Almost three weeks ago the Commander of the Swiss Guard announced to the Associated Press that he could see the force someday being open to the inclusion of women. Immediately, this news spread like wildfire throughout global media venues. So, what would be the ramifications and benefits for the Church if this actually was to occur someday?
Presently, women within the Church are blatantly barred from serving in the clerical roles of priest or deacon because, allegedly, Christ only willed men to be His Apostles. Despite the fact that St. Augustine described Mary Magdalene as the “Apostle to the Apostles”and that St. Paul mentions a woman called “Junia” in one of his Epistles as “outstanding among the Apostles” chauvinism continues to pervade the selection of individuals to leadership positions within the Church. Right now, women are most visible living out vocations as holy members of religious communities or serving parishes in any number of diverse ways, excluding celebrating at the altar that is…
Of course, if the Vatican did green light women to enter the Swiss Guard that wouldn’t necessarily mean the door would automatically open for women’s ordination. But the fact that women would be serving the Church side by side in the same capacity as men would say something. It would immediately put to death the notion that women do not have the same gifts, quailties, or charisms to offer as men do. It would also prove that women are capable of handling the same responsibility and duties of men, especially when it comes to protecting the Pope and the Holy See. Perhaps, it would at least open the minds of the Church’s leaders to the possibility of women serving in positions of authority.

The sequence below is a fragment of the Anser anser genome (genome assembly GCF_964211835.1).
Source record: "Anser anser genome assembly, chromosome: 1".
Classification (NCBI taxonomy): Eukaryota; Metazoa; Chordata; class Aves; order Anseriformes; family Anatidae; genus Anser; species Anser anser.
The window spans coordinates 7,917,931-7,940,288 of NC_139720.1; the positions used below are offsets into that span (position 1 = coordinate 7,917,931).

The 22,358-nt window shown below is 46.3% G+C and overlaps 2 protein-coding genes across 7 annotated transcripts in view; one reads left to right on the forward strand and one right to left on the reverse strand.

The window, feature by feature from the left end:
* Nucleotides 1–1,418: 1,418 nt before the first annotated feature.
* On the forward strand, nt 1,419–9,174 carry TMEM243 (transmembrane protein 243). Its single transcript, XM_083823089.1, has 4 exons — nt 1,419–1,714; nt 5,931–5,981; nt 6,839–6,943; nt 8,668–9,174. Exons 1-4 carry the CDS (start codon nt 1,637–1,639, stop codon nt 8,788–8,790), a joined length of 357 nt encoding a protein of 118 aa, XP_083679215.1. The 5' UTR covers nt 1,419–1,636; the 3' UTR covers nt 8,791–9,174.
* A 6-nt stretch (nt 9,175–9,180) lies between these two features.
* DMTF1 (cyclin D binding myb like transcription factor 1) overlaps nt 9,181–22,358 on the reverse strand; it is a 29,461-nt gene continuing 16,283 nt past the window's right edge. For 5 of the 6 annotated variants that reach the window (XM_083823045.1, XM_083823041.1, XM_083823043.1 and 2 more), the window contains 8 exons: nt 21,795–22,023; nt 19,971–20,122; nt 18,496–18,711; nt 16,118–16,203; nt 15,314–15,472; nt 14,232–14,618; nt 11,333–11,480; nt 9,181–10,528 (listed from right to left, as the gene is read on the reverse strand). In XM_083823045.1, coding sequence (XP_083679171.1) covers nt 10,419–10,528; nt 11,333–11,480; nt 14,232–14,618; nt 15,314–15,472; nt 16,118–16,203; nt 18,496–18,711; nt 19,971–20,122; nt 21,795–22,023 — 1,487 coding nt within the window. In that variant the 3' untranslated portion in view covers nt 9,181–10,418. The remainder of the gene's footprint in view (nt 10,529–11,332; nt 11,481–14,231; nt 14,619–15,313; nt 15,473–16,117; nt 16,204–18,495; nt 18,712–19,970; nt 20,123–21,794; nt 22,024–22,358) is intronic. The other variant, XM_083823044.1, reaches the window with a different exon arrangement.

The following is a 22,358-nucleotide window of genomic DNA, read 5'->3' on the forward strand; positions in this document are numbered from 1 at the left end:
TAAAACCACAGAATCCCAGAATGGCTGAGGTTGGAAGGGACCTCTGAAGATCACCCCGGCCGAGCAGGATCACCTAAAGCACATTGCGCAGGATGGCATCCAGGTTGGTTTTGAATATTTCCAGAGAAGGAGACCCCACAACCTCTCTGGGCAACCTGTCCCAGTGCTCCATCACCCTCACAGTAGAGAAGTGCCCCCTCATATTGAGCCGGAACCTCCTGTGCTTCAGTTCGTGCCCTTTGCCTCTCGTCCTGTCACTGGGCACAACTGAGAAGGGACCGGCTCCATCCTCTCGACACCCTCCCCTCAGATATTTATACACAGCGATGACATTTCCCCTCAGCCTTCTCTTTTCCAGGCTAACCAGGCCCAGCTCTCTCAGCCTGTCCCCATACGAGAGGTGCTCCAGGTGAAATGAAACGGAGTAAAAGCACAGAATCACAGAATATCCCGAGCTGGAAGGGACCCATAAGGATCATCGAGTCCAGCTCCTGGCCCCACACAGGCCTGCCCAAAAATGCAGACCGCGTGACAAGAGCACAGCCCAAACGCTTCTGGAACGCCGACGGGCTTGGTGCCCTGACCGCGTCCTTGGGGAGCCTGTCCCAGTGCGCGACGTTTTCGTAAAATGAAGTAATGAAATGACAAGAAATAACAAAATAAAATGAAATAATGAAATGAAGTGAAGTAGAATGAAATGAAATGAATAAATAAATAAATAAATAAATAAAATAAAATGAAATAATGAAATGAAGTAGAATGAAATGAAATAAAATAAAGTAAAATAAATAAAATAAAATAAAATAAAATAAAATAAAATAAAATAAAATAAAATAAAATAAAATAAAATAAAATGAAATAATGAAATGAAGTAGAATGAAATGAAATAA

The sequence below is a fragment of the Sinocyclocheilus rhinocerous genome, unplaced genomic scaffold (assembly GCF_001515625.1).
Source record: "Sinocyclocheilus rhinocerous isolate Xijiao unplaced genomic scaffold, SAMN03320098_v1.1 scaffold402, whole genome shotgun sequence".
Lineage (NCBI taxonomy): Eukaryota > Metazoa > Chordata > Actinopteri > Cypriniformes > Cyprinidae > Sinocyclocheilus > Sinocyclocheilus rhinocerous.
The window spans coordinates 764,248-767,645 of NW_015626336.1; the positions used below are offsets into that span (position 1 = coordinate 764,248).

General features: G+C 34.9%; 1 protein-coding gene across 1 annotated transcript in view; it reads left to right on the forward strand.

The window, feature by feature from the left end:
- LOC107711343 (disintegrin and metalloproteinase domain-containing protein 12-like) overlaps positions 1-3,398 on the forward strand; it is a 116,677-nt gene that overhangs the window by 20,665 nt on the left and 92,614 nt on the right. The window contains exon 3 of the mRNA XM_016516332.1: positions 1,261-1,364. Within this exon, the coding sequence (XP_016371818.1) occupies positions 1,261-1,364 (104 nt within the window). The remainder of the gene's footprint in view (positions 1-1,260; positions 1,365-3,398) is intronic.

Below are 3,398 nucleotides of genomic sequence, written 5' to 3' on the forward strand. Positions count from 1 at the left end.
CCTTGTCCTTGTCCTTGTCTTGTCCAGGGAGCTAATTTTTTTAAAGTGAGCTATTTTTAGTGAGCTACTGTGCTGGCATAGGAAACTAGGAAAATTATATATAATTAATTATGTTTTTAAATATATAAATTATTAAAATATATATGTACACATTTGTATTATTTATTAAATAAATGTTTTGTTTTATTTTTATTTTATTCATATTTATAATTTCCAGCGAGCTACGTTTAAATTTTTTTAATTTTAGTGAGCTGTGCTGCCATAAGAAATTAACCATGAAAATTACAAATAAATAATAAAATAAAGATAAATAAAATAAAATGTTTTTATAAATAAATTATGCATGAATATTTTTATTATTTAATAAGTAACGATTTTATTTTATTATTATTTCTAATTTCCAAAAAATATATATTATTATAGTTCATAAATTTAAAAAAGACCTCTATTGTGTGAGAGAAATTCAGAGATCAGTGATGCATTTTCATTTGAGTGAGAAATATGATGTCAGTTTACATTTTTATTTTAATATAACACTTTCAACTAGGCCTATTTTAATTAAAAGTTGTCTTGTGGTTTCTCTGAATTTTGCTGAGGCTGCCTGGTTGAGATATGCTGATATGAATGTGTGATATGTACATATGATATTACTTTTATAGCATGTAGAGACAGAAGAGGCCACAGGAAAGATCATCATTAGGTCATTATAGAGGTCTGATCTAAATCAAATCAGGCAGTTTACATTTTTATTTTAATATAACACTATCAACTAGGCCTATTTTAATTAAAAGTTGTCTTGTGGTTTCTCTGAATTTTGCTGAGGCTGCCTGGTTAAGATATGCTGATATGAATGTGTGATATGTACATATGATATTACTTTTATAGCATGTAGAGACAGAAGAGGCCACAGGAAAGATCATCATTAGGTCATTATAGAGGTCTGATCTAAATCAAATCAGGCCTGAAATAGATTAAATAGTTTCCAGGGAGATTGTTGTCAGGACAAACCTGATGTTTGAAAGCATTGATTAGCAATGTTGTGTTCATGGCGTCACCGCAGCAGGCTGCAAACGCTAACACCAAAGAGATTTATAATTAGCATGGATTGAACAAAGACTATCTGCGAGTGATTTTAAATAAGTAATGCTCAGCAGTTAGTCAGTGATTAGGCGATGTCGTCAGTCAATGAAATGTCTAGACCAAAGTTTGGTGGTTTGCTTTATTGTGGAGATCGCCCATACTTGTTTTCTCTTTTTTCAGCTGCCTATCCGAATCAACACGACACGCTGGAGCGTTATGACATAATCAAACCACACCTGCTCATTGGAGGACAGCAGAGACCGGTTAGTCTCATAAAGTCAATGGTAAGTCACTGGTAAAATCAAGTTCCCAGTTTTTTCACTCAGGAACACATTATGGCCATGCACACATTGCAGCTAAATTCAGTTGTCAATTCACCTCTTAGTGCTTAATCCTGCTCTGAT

This may be a naive and optomistic observation but throughout history it can’t be denied that whenever women have infiltrated certain areas of society and have been allowed to fill positions that previously were denied to them great and monumental advances eventually are made. Even though half a century or more has passed since women were granted the right to vote the fact that women have advanced so quickly to positions of power and prestige (a woman was almost elected President of the United States!) is definitely an encouraging and motivating trend.
If the patriarchal, Islamic society of Kuwait can give way to history and consent to women for the first time in that nation forming a part of parliament why could the Catholic Church not learn from the opportunity of women being appointed to the Swiss Guard? Doing so would keep the question alive, as to whether individuals should be judged based on their gender or sexual orientation, or rather according to their own inherent God given talents and abilities. Once again, St. Paul said it best, “There is neither Jew nor Greek, there is neither slave nor free, there is neither male nor female; for you are all one in Christ Jesus.” (Galatians 3:28)